As the days stretched into weeks, the aides took to the Irishman, feeding him meals on the side when he came in from a late night at work looking hungry. He appreciated that, but even more, he knew they were paying more attention to Rose, combing her hair, moving her limbs back and forth in the relentless daily physical therapy, and, as he liked to put it, treating Rose like a real person.

So are you her brother or her lover, one of the sassier aides asked him after the first week.

Neither, he said, but for the love of God, don’t tell the case workers that. They wouldn’t talk to me for a second if if they knew the truth.

Honey, those case workers don’t like talking to anybody but the doctors and the insurance companies, and I think they don’t even like that much human contact. The aide laughed at her own joke as she gently rolled Rose onto one side then the other, changing the sheets beneath her.

I hear you, Daniel replied. They don’t seem like they like their job very much at all.

They worked in companionable silence after the bed-making was finished, Daniel on Rose’s left and the aide on her right, following the PT’s instructions on stretching out Rose’s tendons to make sure things still worked when she woke up.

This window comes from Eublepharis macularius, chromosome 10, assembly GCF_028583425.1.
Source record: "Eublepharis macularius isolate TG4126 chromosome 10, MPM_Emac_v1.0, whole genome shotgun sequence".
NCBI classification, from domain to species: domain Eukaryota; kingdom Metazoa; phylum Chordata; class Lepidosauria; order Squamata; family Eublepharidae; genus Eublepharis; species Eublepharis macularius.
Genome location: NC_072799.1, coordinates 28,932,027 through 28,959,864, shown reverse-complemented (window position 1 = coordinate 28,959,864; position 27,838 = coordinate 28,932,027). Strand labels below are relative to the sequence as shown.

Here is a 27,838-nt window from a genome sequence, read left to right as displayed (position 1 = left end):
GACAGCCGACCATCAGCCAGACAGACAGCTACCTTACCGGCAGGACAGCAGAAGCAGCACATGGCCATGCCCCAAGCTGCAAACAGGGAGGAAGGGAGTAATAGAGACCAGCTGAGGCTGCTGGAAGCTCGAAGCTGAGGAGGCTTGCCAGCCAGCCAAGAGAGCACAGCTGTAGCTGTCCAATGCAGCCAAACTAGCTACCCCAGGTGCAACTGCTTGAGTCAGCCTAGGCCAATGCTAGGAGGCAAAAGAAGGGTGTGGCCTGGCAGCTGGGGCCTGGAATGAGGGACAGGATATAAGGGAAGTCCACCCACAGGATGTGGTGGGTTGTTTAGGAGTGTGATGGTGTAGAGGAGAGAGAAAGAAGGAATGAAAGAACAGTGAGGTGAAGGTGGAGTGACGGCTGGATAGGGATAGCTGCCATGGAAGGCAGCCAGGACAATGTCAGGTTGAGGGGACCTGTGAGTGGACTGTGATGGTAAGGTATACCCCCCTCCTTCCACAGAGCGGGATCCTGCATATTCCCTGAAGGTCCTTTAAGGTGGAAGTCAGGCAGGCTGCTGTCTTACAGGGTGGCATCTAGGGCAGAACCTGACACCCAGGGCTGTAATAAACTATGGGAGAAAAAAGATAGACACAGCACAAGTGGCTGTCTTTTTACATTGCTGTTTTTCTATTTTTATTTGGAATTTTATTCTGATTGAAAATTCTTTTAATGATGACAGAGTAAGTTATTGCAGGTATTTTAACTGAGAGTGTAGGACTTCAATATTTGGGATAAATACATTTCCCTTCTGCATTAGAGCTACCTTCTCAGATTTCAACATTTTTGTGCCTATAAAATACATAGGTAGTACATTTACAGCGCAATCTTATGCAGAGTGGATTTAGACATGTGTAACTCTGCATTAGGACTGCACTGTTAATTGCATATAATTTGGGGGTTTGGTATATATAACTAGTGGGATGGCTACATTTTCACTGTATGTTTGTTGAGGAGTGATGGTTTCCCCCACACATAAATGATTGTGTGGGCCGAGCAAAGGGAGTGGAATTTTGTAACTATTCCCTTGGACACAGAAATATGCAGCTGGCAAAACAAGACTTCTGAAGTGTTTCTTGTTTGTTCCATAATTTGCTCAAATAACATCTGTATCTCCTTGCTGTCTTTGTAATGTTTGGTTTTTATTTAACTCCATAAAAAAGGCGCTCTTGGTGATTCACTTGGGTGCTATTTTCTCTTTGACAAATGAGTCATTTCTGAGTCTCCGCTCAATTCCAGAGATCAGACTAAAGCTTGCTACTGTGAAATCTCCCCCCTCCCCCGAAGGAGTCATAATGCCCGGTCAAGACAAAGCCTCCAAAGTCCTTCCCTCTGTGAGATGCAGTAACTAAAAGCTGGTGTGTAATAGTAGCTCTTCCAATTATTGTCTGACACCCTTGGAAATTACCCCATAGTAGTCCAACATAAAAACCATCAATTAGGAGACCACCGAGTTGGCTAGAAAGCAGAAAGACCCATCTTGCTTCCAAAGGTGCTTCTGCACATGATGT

Everyone else says “if” she wakes up, Daniel said, half-aloud. I think I’m the only one that says “when she wakes up.”

NaNoWriMo Day 20: 27,500 words

Got a late start today, not sitting down to write until after 9PM or so. Busy day, working on my gift sale stuff, brunch with a friend, watching and listening to the thunderstorm and cloudburst, and generally doing anything BUT writing. Got a few hundred words in, then the magic of Facebook pitched in, and my sprint buddy, Kristi, suggested some late-night sprinting, so from 11 till midnight, we wrote in tandem, using gmail chat as our medium of communication. That got my word count up so that I ended with 2400 for the day. Not enough to clear out my entire 7K technical debt, but I got it down to 5.8K. Not that I’m obsessed with that or anything, but winning NaNoWriMo *is* all about the numbers.

Today’s excerpt: